Be seeing you.

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41 Comments on “Four Legs Good, Two Legs Better!...”

  • avatar

    Great news, Jack! I’ll be sure to pick a copy up and keep it on my toilet tank just in case the batteries in my tablet fail.

  • avatar

    Awesome, I’ll have to pick it up and heh… George Orwell in the tags

  • avatar

    Damn. Good for you, Jack. I haven’t cared for R&T since they started to go all blah and vanilla (Peter Egan excepted, mostly) in the mid-1980s or thereabouts. I may have to revisit that corner of the world.

  • avatar
    LBJs Love Child

    Great! Gives me something to look forward to while I’m waiting at Discount Tyres next month!

  • avatar

    Very cool, congratulations Jack. Could merchandising be far behind? A glovebox Baruth tool that combines the traditional glass breaker and seat belt cutter with an eight ounce flask and a Magnum dispenser seems logical.

  • avatar

    If you think about all the publications, and fairly prestigious ones, that current and former TTAC writers contribute to, you have to give Robert Farago props. The guy has influenced automotive writing. Just recently, besides Jack contributing to R&T, Murilee’s now at Autoweek and Car and Driver, and Steve Lang’s started contributing to Yahoo and Jalopnik.

  • avatar

    The mag cover is good,and brings back a lot of memories but…..where’s the 65 Charger?

  • avatar

    Congrats – and I agree that Peter Egan is currently easily the best thing about Road & Track – and that’s not a backhanded compliment to Egan.

  • avatar

    Glad to hear it. It’s been tough going for Road & Track subscribers, and the recent editorial U-turn came just in time to save me. If it weren’t for auto-renew on Amazon I’d have dropped it ages ago.

    I’m always careful to read Jack’s articles here. I don’t pretend that my opinion matters. But I think I’m right that Jack’s prose has The Spark and his voice deserves a wider audience. As a professional writer and editor, I read his TTAC columns thinking to myself…”Okay, all we need to do is tighten this bit up, dial this back one teeny notch, and this piece is ready for the Big Show.”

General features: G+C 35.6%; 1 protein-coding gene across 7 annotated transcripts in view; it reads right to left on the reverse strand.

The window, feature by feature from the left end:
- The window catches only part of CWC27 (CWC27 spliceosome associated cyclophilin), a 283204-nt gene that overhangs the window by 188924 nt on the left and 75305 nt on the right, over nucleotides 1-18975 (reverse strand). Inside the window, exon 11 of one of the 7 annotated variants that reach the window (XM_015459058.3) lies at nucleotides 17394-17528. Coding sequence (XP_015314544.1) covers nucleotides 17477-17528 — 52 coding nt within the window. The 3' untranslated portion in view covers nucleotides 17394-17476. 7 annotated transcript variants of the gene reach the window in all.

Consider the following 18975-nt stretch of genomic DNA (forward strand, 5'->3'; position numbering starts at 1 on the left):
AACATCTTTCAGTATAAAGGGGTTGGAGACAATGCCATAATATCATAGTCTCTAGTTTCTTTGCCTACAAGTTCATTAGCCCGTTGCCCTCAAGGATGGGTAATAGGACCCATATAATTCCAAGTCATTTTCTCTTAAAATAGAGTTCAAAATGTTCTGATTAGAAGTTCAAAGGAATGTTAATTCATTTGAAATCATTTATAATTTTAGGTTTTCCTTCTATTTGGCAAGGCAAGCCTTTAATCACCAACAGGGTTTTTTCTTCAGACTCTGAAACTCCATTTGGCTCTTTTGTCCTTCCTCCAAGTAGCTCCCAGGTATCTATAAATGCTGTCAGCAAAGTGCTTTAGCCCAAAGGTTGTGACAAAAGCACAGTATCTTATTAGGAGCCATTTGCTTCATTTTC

Congrats, Jack. You really CAN have it all in the world of glossies if you’re fair, choose your battles, and hang on to your distinctive voice.

  • avatar

    Congratulations. I thought Larry Webster was Car and Driver’s best new hire since the ’80s, if not their only worthwhile hire since the ’80s. If he wants you at Road & Track, that’s high praise indeed. He’s got his work cut out for him though, as the mag has mostly stunk on ice for years and the move to hell doesn’t bode well for editorial integrity. I’ll keep my eye out for your articles on line, but I’ve finally reached the phase where my decision to drop R&T no longer merits a daily appeal from them to reconsider.

  • avatar
    Rev Doctor

    Agree with many of the comments above- that R&T has become less than what it once was. Love Egan though. God speed Jack! I hope this is a sign of good things to come for R&T and her readers.

  • avatar

    It’s not hypocritical as long as you seduce the automaker marketing people.

    Live the dream.

  • avatar

    I’ll let this prompt me to pick up an issue and give them another try. I subscribed from 1985 until a few years ago, when I realized that, aside from Peter Egan, I didn’t miss it that much. I’m down to two car mags per month (from five many years ago) and I enjoy those two, but reading old issues reminds me of how much better I think pubs like R&T and C&D were decades ago. I reread a tattered 1985 issue of C&D the other week that I easily enjoyed more than the current one. While I do particularly enjoy the writing of some current writers, reading Jean Lindamood’s report of the 2nd One Lap of America – terrific fun to read – reminded me of what has changed. They were a lot more irreverent then, for one, and the big three each had a distinct voice. R&T used to have very good technology and race coverage, with excellent F1 race reports by people like Rob Walker.